DBPR Guide To Purchasing A Condominium (re-printed)
DEPARTMENT OF BUSINESS AND PROFESSIONAL REGULATION Division of Florida Land Sales, Condominiums and Mobile Homes
Condominiums are a significant segment of the housing market in Florida. However, many prospective condominium purchasers are unaware of condominium concepts or the provisions of Chapter 718, Florida Statutes, the Condominium Act. The purpose of this pamphlet is to provide prospective purchasers with important information that should be considered prior to making a purchase.
PART ONE: Things To Consider Before Purchasing A Unit
A condominium is a form of real property consisting of condominium units and common elements. Units are the parts of the condominium property which are subject to exclusive ownership. Common elements are the portions of the condominium property not included in the units. Proportionate ownership of the common elements is an appurtenance to a unit, meaning that it comes with the purchase of a unit and cannot be divided from the unit. Each unit's share of ownership in the common elements is the same proportion by which the unit owner will share in the cost of operating the condominium. The condominium form of ownership, usually associated with high-rise buildings, may also be found in garden-style apartment buildings, row structures, semi-detached structures, single-family homes, mobile home parks, and recreational vehicle parks. A condominium may be residential, commercial, or a mixture of both.
The Condominium Act provides that an association, usually a not for profit corporation, is responsible for operating the condominium. The association's responsibilities include maintaining, repairing, and protecting the land and the facilities in the condominium such as swimming pools, tennis courts, elevators, etc. The condominium association is run by a board of directors, initially appointed by the developer, but ultimately turned over to unit owner elected directors.
The Declaration of Condominium is a document that describes the condominium property, the unit boundaries, the common elements, and other improvements. Reading this document will assist you to understand what you will own when you purchase a condominium unit. A purchaser usually obtains ownership and exclusive possession of everything inside the unfinished interior surfaces of the walls, floors, and ceilings of the unit, including the interior partitions, cabinets, appliances, and fixtures. The land and structural parts of the building are usually common elements. The declaration will also provide for the maintenance responsibilities of the unit owners and the association.
Condominium life requires that you live in close proximity to your neighbors, abide by restrictions on the use of your unit and common elements, and that you be personally involved in the operation of your condominium association. In order to protect your investment, it is important to attend meetings to keep informed on the issues pertaining to the operation of the condominium.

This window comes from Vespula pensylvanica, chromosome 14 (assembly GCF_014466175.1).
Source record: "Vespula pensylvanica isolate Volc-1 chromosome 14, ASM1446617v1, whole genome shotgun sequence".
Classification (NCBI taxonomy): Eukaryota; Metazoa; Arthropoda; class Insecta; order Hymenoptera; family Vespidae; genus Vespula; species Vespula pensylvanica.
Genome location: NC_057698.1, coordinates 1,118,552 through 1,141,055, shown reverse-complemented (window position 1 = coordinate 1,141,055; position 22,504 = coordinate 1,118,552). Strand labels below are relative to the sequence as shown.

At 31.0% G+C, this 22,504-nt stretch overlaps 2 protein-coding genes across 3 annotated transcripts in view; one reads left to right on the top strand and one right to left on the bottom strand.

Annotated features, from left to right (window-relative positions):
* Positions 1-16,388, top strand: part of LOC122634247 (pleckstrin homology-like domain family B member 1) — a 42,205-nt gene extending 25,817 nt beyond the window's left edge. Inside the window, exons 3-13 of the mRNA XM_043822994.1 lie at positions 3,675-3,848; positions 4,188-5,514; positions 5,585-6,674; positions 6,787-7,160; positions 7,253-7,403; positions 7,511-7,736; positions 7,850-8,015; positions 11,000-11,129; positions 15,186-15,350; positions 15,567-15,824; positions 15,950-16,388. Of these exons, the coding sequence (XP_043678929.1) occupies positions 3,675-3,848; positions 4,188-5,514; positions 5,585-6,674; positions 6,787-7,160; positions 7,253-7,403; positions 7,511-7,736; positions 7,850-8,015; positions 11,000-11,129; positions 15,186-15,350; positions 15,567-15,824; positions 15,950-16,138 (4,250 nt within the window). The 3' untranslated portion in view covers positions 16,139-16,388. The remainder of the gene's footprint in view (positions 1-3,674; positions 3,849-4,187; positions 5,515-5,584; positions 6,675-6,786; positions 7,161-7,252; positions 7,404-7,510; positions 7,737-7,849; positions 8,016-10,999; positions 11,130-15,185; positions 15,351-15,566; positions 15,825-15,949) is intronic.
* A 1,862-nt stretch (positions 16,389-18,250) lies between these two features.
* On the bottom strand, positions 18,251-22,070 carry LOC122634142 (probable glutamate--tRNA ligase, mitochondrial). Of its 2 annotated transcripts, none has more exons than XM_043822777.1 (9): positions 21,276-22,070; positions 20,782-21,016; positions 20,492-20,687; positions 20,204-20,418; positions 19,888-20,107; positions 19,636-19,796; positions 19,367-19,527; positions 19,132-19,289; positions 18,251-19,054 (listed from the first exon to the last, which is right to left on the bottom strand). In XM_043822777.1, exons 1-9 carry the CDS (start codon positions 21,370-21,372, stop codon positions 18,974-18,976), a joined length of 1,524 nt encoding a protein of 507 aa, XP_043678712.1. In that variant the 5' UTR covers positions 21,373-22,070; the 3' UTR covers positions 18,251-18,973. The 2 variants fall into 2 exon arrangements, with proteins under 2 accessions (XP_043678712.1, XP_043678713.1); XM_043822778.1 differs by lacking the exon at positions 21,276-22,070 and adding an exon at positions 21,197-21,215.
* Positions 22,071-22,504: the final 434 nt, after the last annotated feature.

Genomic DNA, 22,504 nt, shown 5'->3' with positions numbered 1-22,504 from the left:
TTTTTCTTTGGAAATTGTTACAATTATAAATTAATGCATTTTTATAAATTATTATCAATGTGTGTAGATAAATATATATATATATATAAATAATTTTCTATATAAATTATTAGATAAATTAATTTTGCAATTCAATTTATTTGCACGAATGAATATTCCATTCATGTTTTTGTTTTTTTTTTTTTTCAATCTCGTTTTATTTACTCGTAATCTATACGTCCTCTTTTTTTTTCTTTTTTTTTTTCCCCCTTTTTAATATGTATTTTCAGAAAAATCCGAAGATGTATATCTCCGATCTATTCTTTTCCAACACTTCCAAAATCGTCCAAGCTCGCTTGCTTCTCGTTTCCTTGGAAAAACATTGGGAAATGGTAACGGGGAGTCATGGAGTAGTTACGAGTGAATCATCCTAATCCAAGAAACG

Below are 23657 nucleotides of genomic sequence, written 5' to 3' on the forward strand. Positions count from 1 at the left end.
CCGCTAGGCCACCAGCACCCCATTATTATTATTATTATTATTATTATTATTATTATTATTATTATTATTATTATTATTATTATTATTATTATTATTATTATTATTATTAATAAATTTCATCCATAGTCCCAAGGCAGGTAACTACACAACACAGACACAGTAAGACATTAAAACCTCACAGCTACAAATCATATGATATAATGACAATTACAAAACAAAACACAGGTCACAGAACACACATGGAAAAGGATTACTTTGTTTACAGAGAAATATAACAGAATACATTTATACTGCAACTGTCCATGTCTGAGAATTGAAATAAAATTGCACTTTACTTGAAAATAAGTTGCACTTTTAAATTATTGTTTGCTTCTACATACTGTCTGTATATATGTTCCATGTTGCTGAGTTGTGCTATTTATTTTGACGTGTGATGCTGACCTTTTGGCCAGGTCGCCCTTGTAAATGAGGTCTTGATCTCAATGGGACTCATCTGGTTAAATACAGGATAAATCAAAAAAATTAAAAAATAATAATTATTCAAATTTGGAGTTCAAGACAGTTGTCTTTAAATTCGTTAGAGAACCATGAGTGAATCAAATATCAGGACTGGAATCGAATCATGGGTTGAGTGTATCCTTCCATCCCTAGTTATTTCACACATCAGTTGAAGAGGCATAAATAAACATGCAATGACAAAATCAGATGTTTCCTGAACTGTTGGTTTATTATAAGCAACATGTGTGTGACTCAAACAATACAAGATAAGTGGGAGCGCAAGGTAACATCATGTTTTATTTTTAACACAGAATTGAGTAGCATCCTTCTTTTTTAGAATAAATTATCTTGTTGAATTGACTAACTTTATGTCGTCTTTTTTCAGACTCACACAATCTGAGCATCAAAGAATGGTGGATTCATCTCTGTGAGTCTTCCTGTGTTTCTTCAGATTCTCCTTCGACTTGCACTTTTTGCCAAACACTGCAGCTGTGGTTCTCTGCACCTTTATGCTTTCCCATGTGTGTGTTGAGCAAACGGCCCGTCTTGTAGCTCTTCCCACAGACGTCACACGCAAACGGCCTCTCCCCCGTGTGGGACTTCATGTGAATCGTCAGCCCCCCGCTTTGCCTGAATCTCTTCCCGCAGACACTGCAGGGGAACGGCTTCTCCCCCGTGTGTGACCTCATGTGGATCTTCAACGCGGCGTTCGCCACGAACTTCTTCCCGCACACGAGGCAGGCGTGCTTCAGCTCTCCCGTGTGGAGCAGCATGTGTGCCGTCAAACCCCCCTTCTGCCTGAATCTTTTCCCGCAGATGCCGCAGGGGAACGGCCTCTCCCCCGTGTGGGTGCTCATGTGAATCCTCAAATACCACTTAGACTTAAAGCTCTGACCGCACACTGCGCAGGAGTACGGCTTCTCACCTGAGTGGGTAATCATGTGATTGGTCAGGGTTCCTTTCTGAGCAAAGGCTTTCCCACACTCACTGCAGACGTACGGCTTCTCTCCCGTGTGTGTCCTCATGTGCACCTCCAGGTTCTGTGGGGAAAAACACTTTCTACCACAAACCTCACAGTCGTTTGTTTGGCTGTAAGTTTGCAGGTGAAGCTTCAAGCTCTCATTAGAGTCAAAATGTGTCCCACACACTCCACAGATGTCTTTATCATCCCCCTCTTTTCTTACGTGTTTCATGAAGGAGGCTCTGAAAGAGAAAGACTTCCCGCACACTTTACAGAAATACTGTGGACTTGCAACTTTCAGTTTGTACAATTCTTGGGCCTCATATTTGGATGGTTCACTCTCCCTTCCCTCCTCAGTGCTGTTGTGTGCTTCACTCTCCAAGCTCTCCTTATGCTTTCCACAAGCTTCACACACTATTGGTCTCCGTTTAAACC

You may purchase a condominium unit from a developer of from a private party. The Division does not regulate by private parties. Keep the following in mind when purchasing a condominium unit from either a developer or a private party:
What will be your ownership and voting rights in the association?
What will be your percentage share of the common expenses?
What are the restrictions on the use of the common elements and the unit?
Are there any leases or contracts associated with the condominium association? If so,
what are their terms?
Do you understand all of the provisions of the documents?
Exactly what items will you be personally responsible for maintaining?
Is the condominium development completed? If not, how many units will eventually be
added to the condominium development and what impact will they have on the use of
the recreational amenities?
What is the proposed schedule for adding units or amenities to the condominium?
Does the developer have the option of not completing certain facilities or amenities?
Does the association have a history of complaints by residents of the condominium?
Is the association currently involved in litigation?
Does the association carry adequate insurance?
Is the condominium property well maintained?
Has the association established reserve funds for future capital expenditures and deferred
If the condominium being created by converting a previously occupied residential structure,
what is the condition of the property and will major repairs be required in the near future?
(See the brochure "Conversions to Condominium Ownership.")
What is the history and reputation of the developer?
What is the association's pet policy?
Are there any restrictions on the selling or renting units?
Are there any restrictions on the number of family members or guests who may occupy a
Answers to many of these questions can be found in the "condominium documents." These documents include the declaration of condominium, articles of incorporation of the association, bylaws of the association, and the Frequently Asked Questions and Answers Sheet. The developer is required to file these documents with the Division of Florida Land Sales, Condominiums and Mobile Homes, prior to offering units for sale. The developer is required to give each purchaser a complete set of the condominium documents. Once you sign a purchase agreement and receive the documents from the developer, you have 15 days in which to cancel your purchase. Read these documents thoroughly before you purchase a condominium unit, and not later than the expiration of the 15 day cancellation period.It is for your protection and to your advantage to carefully read and understand the condominium documents. If you are purchasing from a private party rather than a developer, the cancellation period expires three days from the date you sign the purchase agreement.